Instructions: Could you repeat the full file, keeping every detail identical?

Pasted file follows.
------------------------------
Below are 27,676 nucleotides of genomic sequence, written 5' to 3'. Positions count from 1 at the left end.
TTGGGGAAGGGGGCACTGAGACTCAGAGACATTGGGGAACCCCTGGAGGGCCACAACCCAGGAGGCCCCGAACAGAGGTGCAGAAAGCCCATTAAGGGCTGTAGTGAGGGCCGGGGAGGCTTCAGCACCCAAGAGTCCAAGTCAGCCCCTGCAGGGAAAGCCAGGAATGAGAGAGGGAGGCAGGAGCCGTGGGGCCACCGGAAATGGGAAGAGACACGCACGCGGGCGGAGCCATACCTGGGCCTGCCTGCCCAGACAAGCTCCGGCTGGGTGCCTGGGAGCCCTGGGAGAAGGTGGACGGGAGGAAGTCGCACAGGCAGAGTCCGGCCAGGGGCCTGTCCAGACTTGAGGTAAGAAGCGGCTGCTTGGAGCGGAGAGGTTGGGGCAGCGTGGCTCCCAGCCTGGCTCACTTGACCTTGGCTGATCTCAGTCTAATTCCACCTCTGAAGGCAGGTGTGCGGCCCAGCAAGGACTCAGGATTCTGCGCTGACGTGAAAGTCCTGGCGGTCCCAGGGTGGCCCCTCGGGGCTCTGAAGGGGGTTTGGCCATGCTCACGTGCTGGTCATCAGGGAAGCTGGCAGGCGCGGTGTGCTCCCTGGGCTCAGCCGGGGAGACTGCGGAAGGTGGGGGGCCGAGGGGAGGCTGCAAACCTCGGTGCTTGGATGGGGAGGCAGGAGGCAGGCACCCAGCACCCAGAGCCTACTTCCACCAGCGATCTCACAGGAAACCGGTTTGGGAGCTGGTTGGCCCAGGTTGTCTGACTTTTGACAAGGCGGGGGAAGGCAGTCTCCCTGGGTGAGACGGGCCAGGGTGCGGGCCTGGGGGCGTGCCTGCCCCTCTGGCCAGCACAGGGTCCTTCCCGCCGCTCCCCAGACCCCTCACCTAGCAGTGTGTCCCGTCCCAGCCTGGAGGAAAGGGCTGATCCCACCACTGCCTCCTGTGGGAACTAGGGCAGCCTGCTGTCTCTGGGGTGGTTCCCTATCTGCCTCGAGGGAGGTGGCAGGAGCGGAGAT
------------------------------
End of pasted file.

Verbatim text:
Below are 27,676 nucleotides of genomic sequence, written 5' to 3'. Positions count from 1 at the left end.
TTGGGGAAGGGGGCACTGAGACTCAGAGACATTGGGGAACCCCTGGAGGGCCACAACCCAGGAGGCCCCGAACAGAGGTGCAGAAAGCCCATTAAGGGCTGTAGTGAGGGCCGGGGAGGCTTCAGCACCCAAGAGTCCAAGTCAGCCCCTGCAGGGAAAGCCAGGAATGAGAGAGGGAGGCAGGAGCCGTGGGGCCACCGGAAATGGGAAGAGACACGCACGCGGGCGGAGCCATACCTGGGCCTGCCTGCCCAGACAAGCTCCGGCTGGGTGCCTGGGAGCCCTGGGAGAAGGTGGACGGGAGGAAGTCGCACAGGCAGAGTCCGGCCAGGGGCCTGTCCAGACTTGAGGTAAGAAGCGGCTGCTTGGAGCGGAGAGGTTGGGGCAGCGTGGCTCCCAGCCTGGCTCACTTGACCTTGGCTGATCTCAGTCTAATTCCACCTCTGAAGGCAGGTGTGCGGCCCAGCAAGGACTCAGGATTCTGCGCTGACGTGAAAGTCCTGGCGGTCCCAGGGTGGCCCCTCGGGGCTCTGAAGGGGGTTTGGCCATGCTCACGTGCTGGTCATCAGGGAAGCTGGCAGGCGCGGTGTGCTCCCTGGGCTCAGCCGGGGAGACTGCGGAAGGTGGGGGGCCGAGGGGAGGCTGCAAACCTCGGTGCTTGGATGGGGAGGCAGGAGGCAGGCACCCAGCACCCAGAGCCTACTTCCACCAGCGATCTCACAGGAAACCGGTTTGGGAGCTGGTTGGCCCAGGTTGTCTGACTTTTGACAAGGCGGGGGAAGGCAGTCTCCCTGGGTGAGACGGGCCAGGGTGCGGGCCTGGGGGCGTGCCTGCCCCTCTGGCCAGCACAGGGTCCTTCCCGCCGCTCCCCAGACCCCTCACCTAGCAGTGTGTCCCGTCCCAGCCTGGAGGAAAGGGCTGATCCCACCACTGCCTCCTGTGGGAACTAGGGCAGCCTGCTGTCTCTGGGGTGGTTCCCTATCTGCCTCGAGGGAGGTGGCAGGAGCGGAGAT